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July 23, 2022

A Call for New Humanism

 The world today is in turmoil, and the modern values of "freedom and democracy" are seen as having lost their power. Authoritarianism dominates in developing countries, while populism prevails in developed countries, stifling freedom and democracy.

 The world, however, is still in the process of the Industrial Revolution that took place in 19th century Western Europe, in other words, the economic upheaval brought about by industrialization is reaching the developing countries as well. In Western Europe, the U.S., Japan, Korea, Taiwan, and other countries, the expansion of economies through industrialization has created a large middle class, which has been given equal voting rights in elections, one person, one vote. This guaranteed the rights (freedom) of people and became the foundation of democracy, where people with rights get together and decide things peacefully. Developed countries have achieved a standard of living and rights unmatched in the Middle Ages.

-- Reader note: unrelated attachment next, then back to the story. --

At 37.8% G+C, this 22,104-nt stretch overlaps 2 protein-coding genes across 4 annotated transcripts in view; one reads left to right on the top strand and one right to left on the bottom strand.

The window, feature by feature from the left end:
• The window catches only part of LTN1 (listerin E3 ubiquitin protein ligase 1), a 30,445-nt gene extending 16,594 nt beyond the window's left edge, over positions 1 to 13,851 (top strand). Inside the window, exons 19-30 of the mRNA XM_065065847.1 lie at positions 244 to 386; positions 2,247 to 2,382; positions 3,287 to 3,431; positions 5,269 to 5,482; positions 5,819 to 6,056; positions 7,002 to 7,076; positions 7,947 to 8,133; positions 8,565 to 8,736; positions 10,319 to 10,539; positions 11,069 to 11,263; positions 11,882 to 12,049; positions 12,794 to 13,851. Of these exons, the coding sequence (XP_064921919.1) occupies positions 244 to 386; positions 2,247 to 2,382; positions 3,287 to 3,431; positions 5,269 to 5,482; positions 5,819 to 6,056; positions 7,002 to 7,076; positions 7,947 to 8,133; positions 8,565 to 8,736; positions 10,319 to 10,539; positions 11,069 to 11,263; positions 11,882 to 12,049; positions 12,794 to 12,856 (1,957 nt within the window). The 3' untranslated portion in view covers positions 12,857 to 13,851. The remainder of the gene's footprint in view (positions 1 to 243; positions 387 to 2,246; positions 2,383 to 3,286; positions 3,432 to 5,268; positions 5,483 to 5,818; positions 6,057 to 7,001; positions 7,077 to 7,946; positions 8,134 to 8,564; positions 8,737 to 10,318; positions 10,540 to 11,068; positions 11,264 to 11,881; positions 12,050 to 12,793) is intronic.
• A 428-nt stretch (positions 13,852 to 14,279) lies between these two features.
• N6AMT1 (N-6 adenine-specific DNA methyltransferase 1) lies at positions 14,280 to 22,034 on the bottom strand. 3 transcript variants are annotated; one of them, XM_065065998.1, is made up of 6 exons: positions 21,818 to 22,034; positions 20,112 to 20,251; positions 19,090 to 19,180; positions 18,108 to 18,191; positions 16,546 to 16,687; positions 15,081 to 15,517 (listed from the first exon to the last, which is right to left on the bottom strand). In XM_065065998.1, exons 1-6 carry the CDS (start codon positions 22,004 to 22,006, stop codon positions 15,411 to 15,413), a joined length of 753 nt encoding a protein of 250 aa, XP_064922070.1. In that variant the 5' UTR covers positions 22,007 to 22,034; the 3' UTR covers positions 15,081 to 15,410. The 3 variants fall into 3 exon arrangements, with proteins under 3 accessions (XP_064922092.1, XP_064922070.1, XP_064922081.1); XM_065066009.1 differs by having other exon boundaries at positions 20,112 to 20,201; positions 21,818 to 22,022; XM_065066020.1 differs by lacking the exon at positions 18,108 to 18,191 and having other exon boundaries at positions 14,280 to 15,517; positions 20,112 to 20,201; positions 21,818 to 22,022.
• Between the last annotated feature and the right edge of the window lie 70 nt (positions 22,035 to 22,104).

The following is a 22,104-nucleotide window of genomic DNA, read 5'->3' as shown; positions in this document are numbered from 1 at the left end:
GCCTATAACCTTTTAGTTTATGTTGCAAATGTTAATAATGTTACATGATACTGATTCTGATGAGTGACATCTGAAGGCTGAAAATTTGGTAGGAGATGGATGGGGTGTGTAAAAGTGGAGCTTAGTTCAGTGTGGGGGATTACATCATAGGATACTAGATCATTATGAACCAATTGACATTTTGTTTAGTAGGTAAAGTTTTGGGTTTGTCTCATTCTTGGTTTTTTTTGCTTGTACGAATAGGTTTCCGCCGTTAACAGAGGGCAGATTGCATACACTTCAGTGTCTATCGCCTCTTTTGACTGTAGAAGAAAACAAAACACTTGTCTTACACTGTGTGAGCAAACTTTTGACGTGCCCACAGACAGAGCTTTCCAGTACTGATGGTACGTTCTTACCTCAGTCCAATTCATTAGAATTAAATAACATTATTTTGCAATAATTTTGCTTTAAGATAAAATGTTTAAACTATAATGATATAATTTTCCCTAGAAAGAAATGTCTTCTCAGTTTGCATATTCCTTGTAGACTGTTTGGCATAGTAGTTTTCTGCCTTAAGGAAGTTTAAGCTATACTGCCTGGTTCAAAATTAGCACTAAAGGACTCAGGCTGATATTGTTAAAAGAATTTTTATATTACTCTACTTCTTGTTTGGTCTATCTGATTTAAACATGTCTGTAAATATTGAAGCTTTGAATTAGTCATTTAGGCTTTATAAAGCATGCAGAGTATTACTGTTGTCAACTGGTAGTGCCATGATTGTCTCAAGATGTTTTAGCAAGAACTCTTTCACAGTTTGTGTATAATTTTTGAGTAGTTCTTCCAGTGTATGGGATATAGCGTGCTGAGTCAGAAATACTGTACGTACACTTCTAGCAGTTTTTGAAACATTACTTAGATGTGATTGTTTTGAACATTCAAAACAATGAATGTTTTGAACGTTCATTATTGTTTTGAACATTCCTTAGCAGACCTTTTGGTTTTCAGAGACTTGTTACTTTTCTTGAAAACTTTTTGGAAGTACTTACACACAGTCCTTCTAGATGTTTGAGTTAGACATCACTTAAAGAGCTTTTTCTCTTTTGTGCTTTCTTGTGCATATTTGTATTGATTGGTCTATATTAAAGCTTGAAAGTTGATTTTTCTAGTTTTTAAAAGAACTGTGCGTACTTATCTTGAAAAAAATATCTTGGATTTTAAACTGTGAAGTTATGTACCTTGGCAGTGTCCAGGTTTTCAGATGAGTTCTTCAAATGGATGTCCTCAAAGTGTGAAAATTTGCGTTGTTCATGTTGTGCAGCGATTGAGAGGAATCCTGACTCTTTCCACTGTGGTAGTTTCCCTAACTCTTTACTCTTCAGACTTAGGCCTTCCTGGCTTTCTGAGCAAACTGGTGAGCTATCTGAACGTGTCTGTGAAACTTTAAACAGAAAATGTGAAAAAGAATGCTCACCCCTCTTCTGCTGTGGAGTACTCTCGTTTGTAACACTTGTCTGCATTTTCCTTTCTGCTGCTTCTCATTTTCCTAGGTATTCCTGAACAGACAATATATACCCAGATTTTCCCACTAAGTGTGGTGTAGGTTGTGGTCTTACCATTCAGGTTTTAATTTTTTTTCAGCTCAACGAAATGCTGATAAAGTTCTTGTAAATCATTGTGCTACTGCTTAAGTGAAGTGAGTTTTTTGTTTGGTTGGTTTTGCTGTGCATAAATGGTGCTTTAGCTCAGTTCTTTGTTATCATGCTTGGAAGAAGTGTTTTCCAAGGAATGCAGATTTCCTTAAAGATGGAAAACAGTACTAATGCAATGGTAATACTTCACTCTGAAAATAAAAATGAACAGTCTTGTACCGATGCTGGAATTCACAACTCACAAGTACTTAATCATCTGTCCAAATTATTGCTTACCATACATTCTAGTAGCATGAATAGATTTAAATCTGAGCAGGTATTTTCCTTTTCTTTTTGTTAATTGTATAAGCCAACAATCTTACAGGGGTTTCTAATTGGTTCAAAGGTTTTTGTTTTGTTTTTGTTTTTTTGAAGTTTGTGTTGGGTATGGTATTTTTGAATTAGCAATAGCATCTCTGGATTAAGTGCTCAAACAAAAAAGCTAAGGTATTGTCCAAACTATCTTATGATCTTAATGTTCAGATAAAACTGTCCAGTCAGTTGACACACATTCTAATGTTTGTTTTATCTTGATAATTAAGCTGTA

This situation of "freedom and prosperity" reached its zenith in the white American society of the 1960s. It was the so-called "beatnik generation," and the youth of that time made "self-realization" a buzz word in life. Today, among the youth of many countries, including developing countries, these American values of the 1960s, along with American pop culture, enjoy great support.

 Nowadays, however, "freedom and democracy" are seen as anathema by the ruling classes in former socialist countries and in developing countries. In authoritarian countries, freedom and democracy are seen as destructive, first of all, to the family. The children will no longer listen to their parents. The leaders of authoritarian countries know well that they will lose their power if they seriously introduce democracy.